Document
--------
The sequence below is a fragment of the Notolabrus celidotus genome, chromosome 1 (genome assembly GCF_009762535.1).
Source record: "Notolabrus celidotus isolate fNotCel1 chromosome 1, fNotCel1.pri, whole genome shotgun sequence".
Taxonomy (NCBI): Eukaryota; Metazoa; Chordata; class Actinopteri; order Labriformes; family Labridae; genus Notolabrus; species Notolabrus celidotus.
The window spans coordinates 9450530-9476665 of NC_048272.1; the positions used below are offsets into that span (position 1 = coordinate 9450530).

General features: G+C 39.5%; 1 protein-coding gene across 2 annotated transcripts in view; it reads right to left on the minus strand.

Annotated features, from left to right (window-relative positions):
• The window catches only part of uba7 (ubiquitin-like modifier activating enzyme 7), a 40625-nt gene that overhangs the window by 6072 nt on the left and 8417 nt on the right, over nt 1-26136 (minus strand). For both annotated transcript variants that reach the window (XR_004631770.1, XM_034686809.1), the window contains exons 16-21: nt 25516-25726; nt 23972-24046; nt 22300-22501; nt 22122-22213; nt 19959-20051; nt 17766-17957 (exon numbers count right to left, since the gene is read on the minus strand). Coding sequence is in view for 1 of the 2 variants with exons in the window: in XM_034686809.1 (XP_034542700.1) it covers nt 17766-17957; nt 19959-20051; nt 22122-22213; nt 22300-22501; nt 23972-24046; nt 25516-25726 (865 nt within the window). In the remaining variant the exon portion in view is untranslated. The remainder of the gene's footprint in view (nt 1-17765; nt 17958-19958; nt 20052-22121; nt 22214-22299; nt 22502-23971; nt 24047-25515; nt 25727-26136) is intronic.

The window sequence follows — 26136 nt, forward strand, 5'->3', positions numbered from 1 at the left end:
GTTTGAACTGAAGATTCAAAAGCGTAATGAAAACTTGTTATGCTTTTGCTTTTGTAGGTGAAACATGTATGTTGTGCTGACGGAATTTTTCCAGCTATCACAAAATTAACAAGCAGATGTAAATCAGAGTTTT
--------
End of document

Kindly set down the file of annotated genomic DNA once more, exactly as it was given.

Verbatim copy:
The sequence below is a fragment of the Notolabrus celidotus genome, chromosome 1 (genome assembly GCF_009762535.1).
Source record: "Notolabrus celidotus isolate fNotCel1 chromosome 1, fNotCel1.pri, whole genome shotgun sequence".
Taxonomy (NCBI): Eukaryota; Metazoa; Chordata; class Actinopteri; order Labriformes; family Labridae; genus Notolabrus; species Notolabrus celidotus.
The window spans coordinates 9450530-9476665 of NC_048272.1; the positions used below are offsets into that span (position 1 = coordinate 9450530).

General features: G+C 39.5%; 1 protein-coding gene across 2 annotated transcripts in view; it reads right to left on the minus strand.

Annotated features, from left to right (window-relative positions):
• The window catches only part of uba7 (ubiquitin-like modifier activating enzyme 7), a 40625-nt gene that overhangs the window by 6072 nt on the left and 8417 nt on the right, over nt 1-26136 (minus strand). For both annotated transcript variants that reach the window (XR_004631770.1, XM_034686809.1), the window contains exons 16-21: nt 25516-25726; nt 23972-24046; nt 22300-22501; nt 22122-22213; nt 19959-20051; nt 17766-17957 (exon numbers count right to left, since the gene is read on the minus strand). Coding sequence is in view for 1 of the 2 variants with exons in the window: in XM_034686809.1 (XP_034542700.1) it covers nt 17766-17957; nt 19959-20051; nt 22122-22213; nt 22300-22501; nt 23972-24046; nt 25516-25726 (865 nt within the window). In the remaining variant the exon portion in view is untranslated. The remainder of the gene's footprint in view (nt 1-17765; nt 17958-19958; nt 20052-22121; nt 22214-22299; nt 22502-23971; nt 24047-25515; nt 25727-26136) is intronic.

The window sequence follows — 26136 nt, forward strand, 5'->3', positions numbered from 1 at the left end:
GTTTGAACTGAAGATTCAAAAGCGTAATGAAAACTTGTTATGCTTTTGCTTTTGTAGGTGAAACATGTATGTTGTGCTGACGGAATTTTTCCAGCTATCACAAAATTAACAAGCAGATGTAAATCAGAGTTTT